What does Cisco’s Flexible NetFlow (FNF) have to do with LEGO blocks?

Well, if you’ve been struggling with configuring Flexible NetFlow on your Cisco routers, using LEGO blocks as an analogy for creating the data export record can simplify the process of the FNF configuration, bringing you closer to the end goal of managing your network traffic flow.

In Brad Reese’s article “How to setup Cisco’s Flexible NetFlow (FNF) with LEGO Blocks“, LEGO blocks are used to visually display the assembly of an FNF record.

Imagine you have a stack of LEGO blocks, each one labeled with a field name available to be exported in the FNF record. You select from those blocks the fields that you want included in the FNF record, building the record block by block.

Image from Brad Reese’s article on www.networkworld.com.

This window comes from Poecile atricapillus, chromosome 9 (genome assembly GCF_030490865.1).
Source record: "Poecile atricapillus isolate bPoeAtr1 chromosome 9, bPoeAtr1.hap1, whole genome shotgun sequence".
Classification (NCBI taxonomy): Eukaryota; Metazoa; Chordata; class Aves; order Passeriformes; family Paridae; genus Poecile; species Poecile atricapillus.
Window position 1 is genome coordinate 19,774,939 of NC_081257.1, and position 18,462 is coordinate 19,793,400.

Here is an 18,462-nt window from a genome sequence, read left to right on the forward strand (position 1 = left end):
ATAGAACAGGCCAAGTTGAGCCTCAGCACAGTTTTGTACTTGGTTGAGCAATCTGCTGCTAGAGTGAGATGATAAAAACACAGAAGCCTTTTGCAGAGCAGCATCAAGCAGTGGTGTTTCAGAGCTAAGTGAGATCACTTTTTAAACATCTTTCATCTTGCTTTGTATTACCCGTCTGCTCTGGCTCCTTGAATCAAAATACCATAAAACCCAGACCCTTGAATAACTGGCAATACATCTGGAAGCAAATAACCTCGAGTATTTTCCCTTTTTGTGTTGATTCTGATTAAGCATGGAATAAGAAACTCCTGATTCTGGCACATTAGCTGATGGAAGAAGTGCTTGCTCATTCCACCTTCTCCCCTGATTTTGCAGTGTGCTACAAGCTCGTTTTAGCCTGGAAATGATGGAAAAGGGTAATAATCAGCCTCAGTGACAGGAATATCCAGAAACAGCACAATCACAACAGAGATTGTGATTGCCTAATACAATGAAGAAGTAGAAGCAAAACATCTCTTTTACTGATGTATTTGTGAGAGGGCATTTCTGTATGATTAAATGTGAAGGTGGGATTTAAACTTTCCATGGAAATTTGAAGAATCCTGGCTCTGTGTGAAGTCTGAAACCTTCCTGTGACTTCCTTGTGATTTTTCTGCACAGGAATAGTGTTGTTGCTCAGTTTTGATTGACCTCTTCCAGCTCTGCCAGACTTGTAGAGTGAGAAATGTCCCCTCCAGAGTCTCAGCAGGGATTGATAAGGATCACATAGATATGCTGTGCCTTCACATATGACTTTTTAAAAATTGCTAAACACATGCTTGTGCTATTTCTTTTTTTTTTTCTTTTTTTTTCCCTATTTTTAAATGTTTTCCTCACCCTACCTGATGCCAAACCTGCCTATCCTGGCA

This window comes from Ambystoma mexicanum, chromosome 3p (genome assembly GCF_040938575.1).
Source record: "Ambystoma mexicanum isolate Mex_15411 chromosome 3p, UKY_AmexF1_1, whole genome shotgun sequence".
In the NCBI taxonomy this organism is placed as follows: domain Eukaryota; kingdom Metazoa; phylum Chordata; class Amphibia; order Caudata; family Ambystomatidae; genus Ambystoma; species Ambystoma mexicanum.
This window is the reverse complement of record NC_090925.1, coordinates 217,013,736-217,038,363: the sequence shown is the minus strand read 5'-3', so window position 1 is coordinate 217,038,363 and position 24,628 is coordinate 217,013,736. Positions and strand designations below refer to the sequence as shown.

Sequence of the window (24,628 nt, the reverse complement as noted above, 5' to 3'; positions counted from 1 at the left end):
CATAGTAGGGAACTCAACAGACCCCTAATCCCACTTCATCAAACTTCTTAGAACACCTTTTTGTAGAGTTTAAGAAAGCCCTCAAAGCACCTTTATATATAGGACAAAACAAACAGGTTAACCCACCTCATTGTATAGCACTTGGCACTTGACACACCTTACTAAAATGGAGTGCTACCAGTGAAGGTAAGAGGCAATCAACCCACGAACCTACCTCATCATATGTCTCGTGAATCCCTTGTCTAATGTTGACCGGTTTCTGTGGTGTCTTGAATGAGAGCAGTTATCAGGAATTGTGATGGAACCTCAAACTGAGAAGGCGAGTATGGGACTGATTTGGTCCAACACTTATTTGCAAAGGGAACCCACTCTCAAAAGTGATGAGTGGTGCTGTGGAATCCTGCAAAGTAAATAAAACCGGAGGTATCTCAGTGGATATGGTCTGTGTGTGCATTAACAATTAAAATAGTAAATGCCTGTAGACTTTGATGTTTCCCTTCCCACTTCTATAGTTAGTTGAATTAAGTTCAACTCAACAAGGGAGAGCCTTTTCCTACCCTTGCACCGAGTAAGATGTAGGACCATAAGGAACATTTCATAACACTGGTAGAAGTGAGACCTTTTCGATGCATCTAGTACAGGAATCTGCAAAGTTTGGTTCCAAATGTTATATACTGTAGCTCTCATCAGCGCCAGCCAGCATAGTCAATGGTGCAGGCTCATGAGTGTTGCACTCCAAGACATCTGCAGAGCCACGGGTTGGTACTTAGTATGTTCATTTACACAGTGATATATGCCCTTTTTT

Once you have your data export record built, then you need to create an Exporter, then a Monitor, apply the Monitor, and then sit back and reap the benefits of Flexible NetFlow packets received by your favorite NetFlow Analyzer application.

Oh, and once you have the FNF packets exported, check out Mike Patterson’s blog on naming NetFlow v9 templates.

Joanne Ghidoni author pic

Joanne Ghidoni

Joanne is a Software Quality Assurance Engineer at Plixer. She has also held positions as Technical Support Engineer and Sales Engineer since joining Plixer in 2005. Prior to joining Plixer, Joanne has had numerous positions in the IT field, including data entry, computer operator, PC coordinator and support, mainframe programmer, and also Technical Support and web programmer at Cabletron Systems. In her spare time, Joanne enjoys traveling, always seeking out new and interesting places to visit.

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